Choosing shop management and point-of-sale software is a bit like buying a vehicle. The sheer number of makes and models available can be intimidating for a shop looking to get started or change to a new system.

With that being said, maximizing your use of shop management software is critical. Shops with hand-written repair orders are at a significant disadvantage not only in the 30,000-foot view of their shop, but also when it comes to basics like proper customer ­followup.

So, how do you choose ­between the different makes and models? Perhaps a better question is: what can you do to get the most out of the shop management software you ­already have (or are considering)?

Mark It Up

One of the easiest and most important things to do to get the most out of your shop management software is to use the parts markup matrix. No matter what your shop software calls it, this is where you set the markup for a particular cost or type. Whether you set percentages or a multiplier doesn’t matter, as long as you’re using it to control your parts gross profit. Since this is one of the easiest numbers to control in your shop, and one of the most important numbers for keeping the lights on, being able to set this (and then ­actually setting it) is critical for getting the most out of your shop software.

Check Your Numbers — Every Day

Besides your parts gross profit, there is no shortage of significant shop numbers that you should be looking at every day (or night) to make sure you’re on the right track. In other words, if you don’t keep score, you won’t know if you’re winning.

Shop software won’t generally tell you what’s wrong or how to fix it, but it can help you spot problems long before your accountant crunches the numbers at the end of the month.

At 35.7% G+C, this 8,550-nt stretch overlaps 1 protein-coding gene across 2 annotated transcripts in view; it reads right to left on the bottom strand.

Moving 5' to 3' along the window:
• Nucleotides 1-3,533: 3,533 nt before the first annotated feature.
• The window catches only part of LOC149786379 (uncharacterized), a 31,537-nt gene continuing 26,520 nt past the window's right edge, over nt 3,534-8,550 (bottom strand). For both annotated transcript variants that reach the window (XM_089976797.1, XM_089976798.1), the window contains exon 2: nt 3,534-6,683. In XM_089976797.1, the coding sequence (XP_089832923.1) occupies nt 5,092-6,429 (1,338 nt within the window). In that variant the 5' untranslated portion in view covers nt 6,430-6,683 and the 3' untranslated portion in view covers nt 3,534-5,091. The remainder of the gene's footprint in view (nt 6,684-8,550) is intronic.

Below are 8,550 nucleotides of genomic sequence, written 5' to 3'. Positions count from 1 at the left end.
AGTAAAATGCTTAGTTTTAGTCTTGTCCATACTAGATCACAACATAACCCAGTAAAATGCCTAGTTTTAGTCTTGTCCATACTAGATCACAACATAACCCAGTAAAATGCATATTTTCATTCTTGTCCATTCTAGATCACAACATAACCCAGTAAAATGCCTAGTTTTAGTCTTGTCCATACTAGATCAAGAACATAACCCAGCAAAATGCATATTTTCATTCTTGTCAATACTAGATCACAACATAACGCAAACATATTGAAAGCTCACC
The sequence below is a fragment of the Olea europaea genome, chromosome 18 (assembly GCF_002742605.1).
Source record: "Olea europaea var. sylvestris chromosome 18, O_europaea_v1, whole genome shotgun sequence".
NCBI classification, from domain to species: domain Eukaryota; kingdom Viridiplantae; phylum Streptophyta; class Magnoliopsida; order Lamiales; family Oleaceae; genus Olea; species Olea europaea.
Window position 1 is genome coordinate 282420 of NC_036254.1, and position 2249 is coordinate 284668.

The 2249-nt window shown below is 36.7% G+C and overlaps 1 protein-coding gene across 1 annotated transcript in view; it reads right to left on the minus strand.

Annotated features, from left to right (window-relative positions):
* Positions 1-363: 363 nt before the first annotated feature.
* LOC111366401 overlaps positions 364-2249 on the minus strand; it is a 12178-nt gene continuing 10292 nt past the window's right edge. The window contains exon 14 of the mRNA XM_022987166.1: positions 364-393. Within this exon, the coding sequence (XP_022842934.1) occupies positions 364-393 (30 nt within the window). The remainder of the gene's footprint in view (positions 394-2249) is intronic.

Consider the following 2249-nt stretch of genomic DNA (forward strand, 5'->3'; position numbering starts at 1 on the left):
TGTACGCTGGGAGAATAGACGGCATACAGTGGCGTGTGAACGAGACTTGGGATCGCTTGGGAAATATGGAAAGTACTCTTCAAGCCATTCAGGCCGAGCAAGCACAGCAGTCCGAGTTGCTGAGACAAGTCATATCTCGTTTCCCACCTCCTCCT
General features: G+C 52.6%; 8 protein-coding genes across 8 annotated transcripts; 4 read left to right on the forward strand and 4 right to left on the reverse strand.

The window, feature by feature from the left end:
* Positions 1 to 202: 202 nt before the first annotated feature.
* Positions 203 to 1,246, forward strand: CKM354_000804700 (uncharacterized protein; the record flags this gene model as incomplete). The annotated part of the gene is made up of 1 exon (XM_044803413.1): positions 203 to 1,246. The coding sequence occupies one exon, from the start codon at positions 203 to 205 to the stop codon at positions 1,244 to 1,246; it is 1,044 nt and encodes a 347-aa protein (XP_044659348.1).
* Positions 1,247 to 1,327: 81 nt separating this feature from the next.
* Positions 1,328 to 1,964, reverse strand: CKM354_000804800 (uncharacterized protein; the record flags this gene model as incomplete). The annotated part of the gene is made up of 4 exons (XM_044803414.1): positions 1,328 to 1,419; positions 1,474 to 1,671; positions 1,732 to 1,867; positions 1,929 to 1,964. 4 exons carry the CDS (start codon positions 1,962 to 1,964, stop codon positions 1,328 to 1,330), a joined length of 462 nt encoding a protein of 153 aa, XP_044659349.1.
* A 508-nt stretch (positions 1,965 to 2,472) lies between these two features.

You won’t see that average repair order trending down for weeks and months if you’re not taking the time to track each and every day.

Regularly checking data such as your average repair orders, over time, will allow you to better react to trends both in the short and long term.

Pay Attention To The Details

Of course, you can really only dig in if you actually use your shop software the way it’s intended. Taking a shortcut — like neglecting to assign technicians to a ticket — may not seem major at the time, but skipping these critical steps can really hinder your ability to understand how your shop is ­performing.

In this scenario, assigning a technician to a ticket may not seem like it affects much — after all, you can still understand how the shop is performing as a whole without it — but if the shop starts declining, and you can’t see how the individual techs are doing, you won’t be able to make the right decision about who to hire or train.

Another way to use your shop software to the fullest is by tracking your marketing efforts. If you don’t track which coupon you’re ­getting back from which mailer, you won’t be able to replicate your ­success.

Mine Your Data

Perhaps the most underappreciated feature in any shop software is the ability to export the data so you and your bookkeeper can dig in and learn even more about your shop’s performance — good and bad. If you’re limited to only what the software developer thought would be ­useful tools, there will almost certainly come a day when you’ll want more.

Whether you’re looking for in-depth ­attrition information so you can see where your best customers are going, or looking to groom an email list for a customer newsletter, shop management software that doesn’t let you ­export the data easily will hinder your ability to really understand your shop and create great ­marketing campaigns.

No ‘One Size Fits All’

No shop software is the complete package, however. Questions like “How effective are my service writers?” aren’t easily answered by any point-of-sale system, and, at the end of the day, it’s up to you to find the ­issues and then train your team to fix them. This is why perhaps the most important feature of any shop management software is that it’s easy enough for you to use and apply every day.

If you avoid reports because they’re hard to read or understand, you’ll never be able to make improvements. When that happens, you fall into the trap of waiting until the month is over to get the report back from the ­accountant. By then, it’s too late to act — the money has already been lost; the customers have already been burned.

In other words, the best shop management software is the one you will use and want to use daily.